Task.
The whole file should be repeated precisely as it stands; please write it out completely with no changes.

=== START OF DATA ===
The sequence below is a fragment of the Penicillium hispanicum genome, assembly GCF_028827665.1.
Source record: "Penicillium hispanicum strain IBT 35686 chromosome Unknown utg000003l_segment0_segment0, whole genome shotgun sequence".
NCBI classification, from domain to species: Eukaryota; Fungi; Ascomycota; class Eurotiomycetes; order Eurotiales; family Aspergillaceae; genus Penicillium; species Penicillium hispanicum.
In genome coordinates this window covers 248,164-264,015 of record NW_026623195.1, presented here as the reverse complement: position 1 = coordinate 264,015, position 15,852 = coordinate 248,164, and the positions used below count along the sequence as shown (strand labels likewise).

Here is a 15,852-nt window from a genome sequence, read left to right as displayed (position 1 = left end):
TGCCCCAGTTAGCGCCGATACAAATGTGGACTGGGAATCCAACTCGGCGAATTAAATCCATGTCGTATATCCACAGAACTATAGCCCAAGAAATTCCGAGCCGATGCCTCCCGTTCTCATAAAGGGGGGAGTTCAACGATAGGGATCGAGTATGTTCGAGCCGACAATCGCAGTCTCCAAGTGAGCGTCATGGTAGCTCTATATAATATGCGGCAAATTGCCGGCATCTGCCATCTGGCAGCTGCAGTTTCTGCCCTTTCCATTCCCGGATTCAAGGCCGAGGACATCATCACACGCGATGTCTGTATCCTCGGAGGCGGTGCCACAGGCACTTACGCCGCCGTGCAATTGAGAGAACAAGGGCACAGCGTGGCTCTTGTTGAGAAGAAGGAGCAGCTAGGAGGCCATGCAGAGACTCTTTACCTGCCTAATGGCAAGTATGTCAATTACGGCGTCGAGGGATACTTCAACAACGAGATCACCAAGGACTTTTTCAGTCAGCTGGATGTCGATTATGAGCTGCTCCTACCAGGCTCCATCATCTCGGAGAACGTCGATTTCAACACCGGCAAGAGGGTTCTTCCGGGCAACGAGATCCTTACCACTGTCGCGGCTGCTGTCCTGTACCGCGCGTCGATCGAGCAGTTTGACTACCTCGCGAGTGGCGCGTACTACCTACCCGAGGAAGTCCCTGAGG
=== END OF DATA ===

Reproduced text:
The sequence below is a fragment of the Penicillium hispanicum genome, assembly GCF_028827665.1.
Source record: "Penicillium hispanicum strain IBT 35686 chromosome Unknown utg000003l_segment0_segment0, whole genome shotgun sequence".
NCBI classification, from domain to species: Eukaryota; Fungi; Ascomycota; class Eurotiomycetes; order Eurotiales; family Aspergillaceae; genus Penicillium; species Penicillium hispanicum.
In genome coordinates this window covers 248,164-264,015 of record NW_026623195.1, presented here as the reverse complement: position 1 = coordinate 264,015, position 15,852 = coordinate 248,164, and the positions used below count along the sequence as shown (strand labels likewise).

Here is a 15,852-nt window from a genome sequence, read left to right as displayed (position 1 = left end):
TGCCCCAGTTAGCGCCGATACAAATGTGGACTGGGAATCCAACTCGGCGAATTAAATCCATGTCGTATATCCACAGAACTATAGCCCAAGAAATTCCGAGCCGATGCCTCCCGTTCTCATAAAGGGGGGAGTTCAACGATAGGGATCGAGTATGTTCGAGCCGACAATCGCAGTCTCCAAGTGAGCGTCATGGTAGCTCTATATAATATGCGGCAAATTGCCGGCATCTGCCATCTGGCAGCTGCAGTTTCTGCCCTTTCCATTCCCGGATTCAAGGCCGAGGACATCATCACACGCGATGTCTGTATCCTCGGAGGCGGTGCCACAGGCACTTACGCCGCCGTGCAATTGAGAGAACAAGGGCACAGCGTGGCTCTTGTTGAGAAGAAGGAGCAGCTAGGAGGCCATGCAGAGACTCTTTACCTGCCTAATGGCAAGTATGTCAATTACGGCGTCGAGGGATACTTCAACAACGAGATCACCAAGGACTTTTTCAGTCAGCTGGATGTCGATTATGAGCTGCTCCTACCAGGCTCCATCATCTCGGAGAACGTCGATTTCAACACCGGCAAGAGGGTTCTTCCGGGCAACGAGATCCTTACCACTGTCGCGGCTGCTGTCCTGTACCGCGCGTCGATCGAGCAGTTTGACTACCTCGCGAGTGGCGCGTACTACCTACCCGAGGAAGTCCCTGAGG